redox

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oxidation-reduction

 [ok″sĭ-da´shun-re-duk´shun]
the chemical reaction whereby electrons are removed (oxidation) from atoms of the substance being oxidized and transferred to those being reduced (reduction).

red·ox

(red'oks),
Contraction of oxidation-reduction. See: oxidation-reduction potential.

re·dox

(rē'doks)
Contraction of reduction-oxidation.
References in periodicals archive ?
This is attributed to the chemodosimetric reaction for [Cu.sup.2+] and the divalent metal ion-coupled electrochemical reaction for other metal ions in the redox chemistry of AQCD.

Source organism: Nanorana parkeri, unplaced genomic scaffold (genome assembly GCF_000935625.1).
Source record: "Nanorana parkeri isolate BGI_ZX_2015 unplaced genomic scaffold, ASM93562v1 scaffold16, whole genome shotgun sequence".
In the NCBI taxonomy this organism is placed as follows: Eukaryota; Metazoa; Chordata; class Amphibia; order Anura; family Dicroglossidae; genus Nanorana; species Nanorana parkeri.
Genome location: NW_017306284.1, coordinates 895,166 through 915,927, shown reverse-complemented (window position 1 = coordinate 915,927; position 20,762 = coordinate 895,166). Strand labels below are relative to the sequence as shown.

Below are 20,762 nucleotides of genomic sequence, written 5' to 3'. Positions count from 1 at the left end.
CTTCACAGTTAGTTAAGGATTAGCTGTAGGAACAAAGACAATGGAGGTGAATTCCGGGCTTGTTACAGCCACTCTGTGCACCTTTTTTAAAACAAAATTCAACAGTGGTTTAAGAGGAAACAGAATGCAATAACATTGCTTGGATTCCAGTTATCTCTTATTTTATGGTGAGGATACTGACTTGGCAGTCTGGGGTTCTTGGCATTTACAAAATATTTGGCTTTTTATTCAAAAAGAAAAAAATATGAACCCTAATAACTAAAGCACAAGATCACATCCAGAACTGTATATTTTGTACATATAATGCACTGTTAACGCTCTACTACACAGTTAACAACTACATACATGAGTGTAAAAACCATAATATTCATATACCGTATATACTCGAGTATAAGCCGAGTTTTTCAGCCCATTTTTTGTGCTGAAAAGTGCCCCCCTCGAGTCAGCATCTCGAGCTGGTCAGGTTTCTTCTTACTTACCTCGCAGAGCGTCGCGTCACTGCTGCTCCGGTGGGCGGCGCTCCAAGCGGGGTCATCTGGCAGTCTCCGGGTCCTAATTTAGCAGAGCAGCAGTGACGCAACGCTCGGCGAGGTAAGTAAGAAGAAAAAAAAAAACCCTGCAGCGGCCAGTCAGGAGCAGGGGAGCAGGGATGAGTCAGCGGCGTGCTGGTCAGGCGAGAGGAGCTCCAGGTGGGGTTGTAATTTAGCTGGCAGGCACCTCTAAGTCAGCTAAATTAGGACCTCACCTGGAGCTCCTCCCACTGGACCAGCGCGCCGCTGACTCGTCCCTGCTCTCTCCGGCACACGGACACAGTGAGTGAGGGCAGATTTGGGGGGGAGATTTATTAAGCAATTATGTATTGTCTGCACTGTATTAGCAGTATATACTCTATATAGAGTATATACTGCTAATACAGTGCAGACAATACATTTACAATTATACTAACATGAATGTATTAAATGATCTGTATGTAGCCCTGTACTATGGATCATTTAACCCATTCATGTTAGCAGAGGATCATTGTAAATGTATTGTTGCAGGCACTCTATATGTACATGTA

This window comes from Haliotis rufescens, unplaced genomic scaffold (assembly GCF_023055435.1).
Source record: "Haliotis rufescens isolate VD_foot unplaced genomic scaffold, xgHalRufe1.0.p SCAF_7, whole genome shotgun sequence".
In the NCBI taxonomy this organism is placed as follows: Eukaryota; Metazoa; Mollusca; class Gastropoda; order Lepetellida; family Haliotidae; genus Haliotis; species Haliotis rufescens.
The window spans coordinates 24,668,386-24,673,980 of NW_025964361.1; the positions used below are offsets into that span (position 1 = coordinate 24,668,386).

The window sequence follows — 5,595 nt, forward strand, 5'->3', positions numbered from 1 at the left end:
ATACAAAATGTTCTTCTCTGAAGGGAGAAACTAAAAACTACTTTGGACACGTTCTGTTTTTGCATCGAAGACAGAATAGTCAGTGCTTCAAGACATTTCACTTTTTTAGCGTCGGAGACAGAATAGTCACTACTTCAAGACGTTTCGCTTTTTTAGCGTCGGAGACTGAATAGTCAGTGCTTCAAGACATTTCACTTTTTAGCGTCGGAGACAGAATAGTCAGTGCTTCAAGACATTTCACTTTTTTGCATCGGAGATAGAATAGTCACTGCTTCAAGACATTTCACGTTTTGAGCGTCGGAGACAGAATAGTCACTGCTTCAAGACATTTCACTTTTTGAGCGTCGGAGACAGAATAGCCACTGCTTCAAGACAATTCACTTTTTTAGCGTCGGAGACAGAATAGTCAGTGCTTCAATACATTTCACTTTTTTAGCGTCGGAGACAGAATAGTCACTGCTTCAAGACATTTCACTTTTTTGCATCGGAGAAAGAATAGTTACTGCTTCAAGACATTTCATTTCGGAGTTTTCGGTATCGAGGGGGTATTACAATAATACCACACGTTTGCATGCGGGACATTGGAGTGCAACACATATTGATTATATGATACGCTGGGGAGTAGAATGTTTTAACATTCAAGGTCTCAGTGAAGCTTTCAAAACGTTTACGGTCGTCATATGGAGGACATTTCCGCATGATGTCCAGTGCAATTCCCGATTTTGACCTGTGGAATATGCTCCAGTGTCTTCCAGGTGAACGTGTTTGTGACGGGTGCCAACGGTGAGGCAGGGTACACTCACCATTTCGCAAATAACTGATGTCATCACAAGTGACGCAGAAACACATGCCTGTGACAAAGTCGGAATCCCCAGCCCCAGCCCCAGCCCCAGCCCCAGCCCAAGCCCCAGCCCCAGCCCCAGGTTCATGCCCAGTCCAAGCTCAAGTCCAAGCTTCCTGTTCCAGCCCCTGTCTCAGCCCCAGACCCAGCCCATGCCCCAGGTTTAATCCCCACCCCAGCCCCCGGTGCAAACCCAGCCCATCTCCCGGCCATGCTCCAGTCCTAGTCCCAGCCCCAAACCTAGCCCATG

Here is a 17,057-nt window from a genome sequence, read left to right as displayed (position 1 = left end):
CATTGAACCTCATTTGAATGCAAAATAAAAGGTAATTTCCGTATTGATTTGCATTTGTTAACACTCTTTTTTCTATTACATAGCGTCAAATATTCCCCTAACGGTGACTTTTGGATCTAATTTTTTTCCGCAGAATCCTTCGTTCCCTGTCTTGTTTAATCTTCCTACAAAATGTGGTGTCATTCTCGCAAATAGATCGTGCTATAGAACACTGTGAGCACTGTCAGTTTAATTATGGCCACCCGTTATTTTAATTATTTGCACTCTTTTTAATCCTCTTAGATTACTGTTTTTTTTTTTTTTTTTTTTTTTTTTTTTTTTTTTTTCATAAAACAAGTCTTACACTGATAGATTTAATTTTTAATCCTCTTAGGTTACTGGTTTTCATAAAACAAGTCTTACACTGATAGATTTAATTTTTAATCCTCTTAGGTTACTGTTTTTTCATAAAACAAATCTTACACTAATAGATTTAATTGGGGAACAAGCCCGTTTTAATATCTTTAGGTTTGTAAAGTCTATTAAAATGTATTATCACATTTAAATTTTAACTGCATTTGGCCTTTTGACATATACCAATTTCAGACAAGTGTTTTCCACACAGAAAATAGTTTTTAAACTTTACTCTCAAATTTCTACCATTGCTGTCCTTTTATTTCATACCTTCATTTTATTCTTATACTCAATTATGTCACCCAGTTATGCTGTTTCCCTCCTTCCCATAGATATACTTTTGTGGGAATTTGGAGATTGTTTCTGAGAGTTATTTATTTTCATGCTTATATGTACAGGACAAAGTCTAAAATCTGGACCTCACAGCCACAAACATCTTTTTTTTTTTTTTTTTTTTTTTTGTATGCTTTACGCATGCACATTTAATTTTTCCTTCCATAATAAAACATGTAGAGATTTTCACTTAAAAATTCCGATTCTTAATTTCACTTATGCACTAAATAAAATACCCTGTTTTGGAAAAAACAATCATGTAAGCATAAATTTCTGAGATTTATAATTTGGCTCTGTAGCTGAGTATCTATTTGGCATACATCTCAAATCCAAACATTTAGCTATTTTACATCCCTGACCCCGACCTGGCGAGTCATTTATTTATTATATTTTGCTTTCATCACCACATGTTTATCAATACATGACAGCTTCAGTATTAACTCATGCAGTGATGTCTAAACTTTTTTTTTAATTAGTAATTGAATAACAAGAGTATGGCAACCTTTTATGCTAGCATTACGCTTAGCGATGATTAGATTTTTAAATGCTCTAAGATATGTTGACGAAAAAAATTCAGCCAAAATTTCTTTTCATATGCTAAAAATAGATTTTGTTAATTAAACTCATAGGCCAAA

Guo T, Delaune RD, Patrick WH, Jr (1997b) The effect of sediment redox chemistry on solubility/chemically active forms of selected metals in bottom sediment receiving produced water discharge.
Bartlett and James (1993), however, have suggested that the influence of pore size distribution on redox chemistry may also have implications for N mineralisation.
According to the Free Radical Theory of Aging (FRTA), the superoxide free radical generated as a one percent by-product of normal metabolism is converted through acid-base and redox chemistry into the more active oxidizing agent hydrogen peroxide.
A fascinating pattern of redox chemistry is emerging: nucleophilicity of one metal atom is dramatically enhanced through anchiomeric assistance from its neighbor via Ir-Ir bond formation or cleavage; corresponding one-electron reactions afford spin-delocalized bimetallic radicals.